Further, and seemingly synonymous with Chalmer’s Zombie definition, God itself is a “thinking thing”, “Thought is an attribute of God, or God is a thinking thing” (EIIP1). God thinks, but in zombie fashion has no affects).

And what of consciousness in Spinoza. Indeed humans have ideas about the bodily states they are in, and even ideas about ideas, but there is a fundamental illusion (not unlike a zombie illusion), which results from their ignorances of the causes of their thoughts. Famously for instance in his discussion of free will he spoke of the hypothetical consciousness of a stone that might imagine that it is it freely flying through the air because it failure to understand the causes which lead to that action:

Further conceive, I beg, that a stone, while continuing in motion, should be capable of thinking and knowing, that it is endeavouring, as far as it can, to continue to move. Such a stone, being conscious merely of its own endeavour and not at all indifferent, would believe itself to be completely free, and would think that it continued in motion solely because of its own wish. This is that human freedom, which all boast that they possess, and which consists solely in the fact, that men are conscious of their own desire, but are ignorant of the causes whereby that desire has been determined. Thus an infant believes that it desires milk freely; an angry child thinks he wishes freely for vengeance, a timid child thinks he wishes freely to run away. Again, a drunken man thinks, that from the free decision of his mind he speaks words, which afterwards, when sober, he would like to have left unsaid.

Letter to Tschirnhausen, Oct. 1674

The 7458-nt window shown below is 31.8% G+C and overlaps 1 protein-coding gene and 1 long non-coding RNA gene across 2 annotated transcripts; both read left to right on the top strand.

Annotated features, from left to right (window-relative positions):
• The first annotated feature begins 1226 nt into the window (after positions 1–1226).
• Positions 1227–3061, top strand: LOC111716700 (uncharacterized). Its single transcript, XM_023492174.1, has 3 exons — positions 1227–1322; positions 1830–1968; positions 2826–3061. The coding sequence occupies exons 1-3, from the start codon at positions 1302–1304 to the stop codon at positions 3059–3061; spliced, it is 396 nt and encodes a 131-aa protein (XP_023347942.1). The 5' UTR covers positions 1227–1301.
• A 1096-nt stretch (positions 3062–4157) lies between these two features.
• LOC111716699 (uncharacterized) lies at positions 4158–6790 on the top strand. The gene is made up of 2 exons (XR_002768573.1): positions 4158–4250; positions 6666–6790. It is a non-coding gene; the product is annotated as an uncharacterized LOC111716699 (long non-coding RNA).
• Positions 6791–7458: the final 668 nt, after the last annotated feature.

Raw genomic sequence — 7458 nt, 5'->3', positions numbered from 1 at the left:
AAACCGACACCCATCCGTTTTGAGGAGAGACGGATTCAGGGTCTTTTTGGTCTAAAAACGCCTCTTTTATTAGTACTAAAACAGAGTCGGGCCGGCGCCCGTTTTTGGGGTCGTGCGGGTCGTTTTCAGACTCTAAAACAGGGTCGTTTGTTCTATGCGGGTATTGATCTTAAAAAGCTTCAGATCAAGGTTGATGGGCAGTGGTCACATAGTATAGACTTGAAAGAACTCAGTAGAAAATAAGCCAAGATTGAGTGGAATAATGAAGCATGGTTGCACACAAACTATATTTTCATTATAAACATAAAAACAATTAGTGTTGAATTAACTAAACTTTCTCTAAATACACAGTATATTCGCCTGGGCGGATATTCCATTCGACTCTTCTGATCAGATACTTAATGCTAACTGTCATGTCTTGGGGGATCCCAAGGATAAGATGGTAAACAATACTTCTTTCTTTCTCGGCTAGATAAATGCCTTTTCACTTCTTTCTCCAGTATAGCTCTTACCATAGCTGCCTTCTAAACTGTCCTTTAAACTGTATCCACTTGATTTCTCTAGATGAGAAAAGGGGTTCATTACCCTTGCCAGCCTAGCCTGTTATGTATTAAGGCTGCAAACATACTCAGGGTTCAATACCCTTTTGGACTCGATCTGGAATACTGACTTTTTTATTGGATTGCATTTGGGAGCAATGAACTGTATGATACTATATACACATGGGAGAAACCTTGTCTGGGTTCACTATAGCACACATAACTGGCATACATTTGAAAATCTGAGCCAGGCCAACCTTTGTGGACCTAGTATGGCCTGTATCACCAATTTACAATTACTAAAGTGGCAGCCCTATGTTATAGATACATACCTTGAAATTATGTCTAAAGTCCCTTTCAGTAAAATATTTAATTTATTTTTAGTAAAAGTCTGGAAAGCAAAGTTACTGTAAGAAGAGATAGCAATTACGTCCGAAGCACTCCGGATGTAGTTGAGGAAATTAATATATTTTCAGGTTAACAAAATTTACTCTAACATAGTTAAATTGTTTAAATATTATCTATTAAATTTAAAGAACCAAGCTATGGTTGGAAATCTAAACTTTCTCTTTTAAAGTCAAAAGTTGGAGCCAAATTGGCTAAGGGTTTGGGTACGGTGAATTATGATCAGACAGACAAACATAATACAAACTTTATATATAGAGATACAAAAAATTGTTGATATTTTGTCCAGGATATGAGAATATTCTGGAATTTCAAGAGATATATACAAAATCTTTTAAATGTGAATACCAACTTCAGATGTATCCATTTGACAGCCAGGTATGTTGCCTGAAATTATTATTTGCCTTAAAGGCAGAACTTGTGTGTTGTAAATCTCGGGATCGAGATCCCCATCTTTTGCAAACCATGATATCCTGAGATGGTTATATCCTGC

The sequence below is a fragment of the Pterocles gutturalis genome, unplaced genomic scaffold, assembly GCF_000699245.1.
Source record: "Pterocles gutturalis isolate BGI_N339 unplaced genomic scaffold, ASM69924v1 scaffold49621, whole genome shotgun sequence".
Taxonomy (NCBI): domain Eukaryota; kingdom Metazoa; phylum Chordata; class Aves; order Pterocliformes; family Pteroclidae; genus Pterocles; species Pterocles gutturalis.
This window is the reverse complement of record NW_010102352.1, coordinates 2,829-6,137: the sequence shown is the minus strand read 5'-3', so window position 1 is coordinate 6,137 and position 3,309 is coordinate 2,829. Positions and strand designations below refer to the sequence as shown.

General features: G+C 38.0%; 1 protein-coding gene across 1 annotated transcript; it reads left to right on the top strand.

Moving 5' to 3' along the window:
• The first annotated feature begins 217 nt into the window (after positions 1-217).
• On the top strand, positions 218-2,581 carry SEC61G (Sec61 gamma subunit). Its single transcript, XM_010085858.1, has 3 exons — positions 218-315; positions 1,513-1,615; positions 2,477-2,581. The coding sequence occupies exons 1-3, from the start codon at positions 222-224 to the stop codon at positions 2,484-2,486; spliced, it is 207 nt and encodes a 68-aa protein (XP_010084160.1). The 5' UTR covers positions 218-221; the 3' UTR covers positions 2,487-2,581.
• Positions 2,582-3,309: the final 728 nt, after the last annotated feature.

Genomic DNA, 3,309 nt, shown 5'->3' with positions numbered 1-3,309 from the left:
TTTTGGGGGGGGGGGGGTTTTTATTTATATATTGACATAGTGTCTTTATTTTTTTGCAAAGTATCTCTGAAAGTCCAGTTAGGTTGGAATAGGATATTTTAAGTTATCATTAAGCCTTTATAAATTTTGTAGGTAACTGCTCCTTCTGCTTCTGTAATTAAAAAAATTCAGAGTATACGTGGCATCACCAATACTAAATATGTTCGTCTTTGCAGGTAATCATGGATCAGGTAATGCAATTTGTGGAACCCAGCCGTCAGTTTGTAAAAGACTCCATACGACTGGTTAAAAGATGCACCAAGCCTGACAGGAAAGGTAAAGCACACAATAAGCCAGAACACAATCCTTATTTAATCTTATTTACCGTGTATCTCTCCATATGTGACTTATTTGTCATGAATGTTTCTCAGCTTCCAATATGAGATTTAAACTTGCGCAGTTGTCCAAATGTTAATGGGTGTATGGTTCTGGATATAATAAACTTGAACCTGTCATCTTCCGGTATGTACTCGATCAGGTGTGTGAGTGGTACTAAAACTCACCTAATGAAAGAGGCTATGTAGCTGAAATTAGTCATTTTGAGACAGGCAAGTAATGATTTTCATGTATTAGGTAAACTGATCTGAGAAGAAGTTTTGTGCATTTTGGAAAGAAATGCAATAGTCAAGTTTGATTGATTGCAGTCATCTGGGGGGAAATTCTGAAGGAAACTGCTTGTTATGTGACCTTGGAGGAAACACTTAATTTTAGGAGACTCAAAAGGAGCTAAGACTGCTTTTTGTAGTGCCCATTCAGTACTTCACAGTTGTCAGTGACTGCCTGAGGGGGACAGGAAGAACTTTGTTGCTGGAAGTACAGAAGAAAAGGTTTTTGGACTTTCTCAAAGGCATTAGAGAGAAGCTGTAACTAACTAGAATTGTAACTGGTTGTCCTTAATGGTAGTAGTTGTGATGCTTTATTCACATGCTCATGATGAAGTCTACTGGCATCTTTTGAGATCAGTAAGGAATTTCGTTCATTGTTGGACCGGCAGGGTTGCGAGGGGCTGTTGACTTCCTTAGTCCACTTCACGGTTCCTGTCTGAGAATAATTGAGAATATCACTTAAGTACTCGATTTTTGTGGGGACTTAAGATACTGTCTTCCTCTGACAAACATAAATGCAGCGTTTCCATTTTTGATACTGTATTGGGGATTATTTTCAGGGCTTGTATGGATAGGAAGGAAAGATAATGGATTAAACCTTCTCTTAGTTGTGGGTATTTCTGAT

In a certain sense Spinoza is arguing that we are really like such stones flying through the air. Like these stones our consciousness has a kind of hypothetical nature, born of our ignorance of causes. We operate not only under the illusion of free will, but also in certain respects with the illusion of consciousness (though the ideas that form our minds are real).

It seems that as these two versions of reality seem to homologically collide, a hotly debated hypothetical of the logical conceivability of a possible world, and Spinoza own logical assertion of how the world really is, we are left with a strange sort of conclusion. Either Spinoza presents a view which has no explanatory value to the nature of human consciousness itself (for instance it disengages the highly prized first person authority of experience, in favor of an ontological/metaphysical understanding of affect), or Chalmers has accidentally stumbled on the nature of the world (under the guise of mere logical possibility) as suggested by consciousness itself.

It is interesting that one of Chalmer’s solutions to the mind/body problem, F-type monism, or what he calls panprotopsychism, is not too far from Spinoza’s own panpsychism.
Perhaps the intrinsic properties of the physical world are themselves phenomenal properties. Or perhaps the intrinsic properties of the physical world are not phenomenal properties, but nevertheless constitute phenomenal properties: that is, perhaps they are protophenomenal properties. If so, then consciousness and physical reality are deeply intertwined.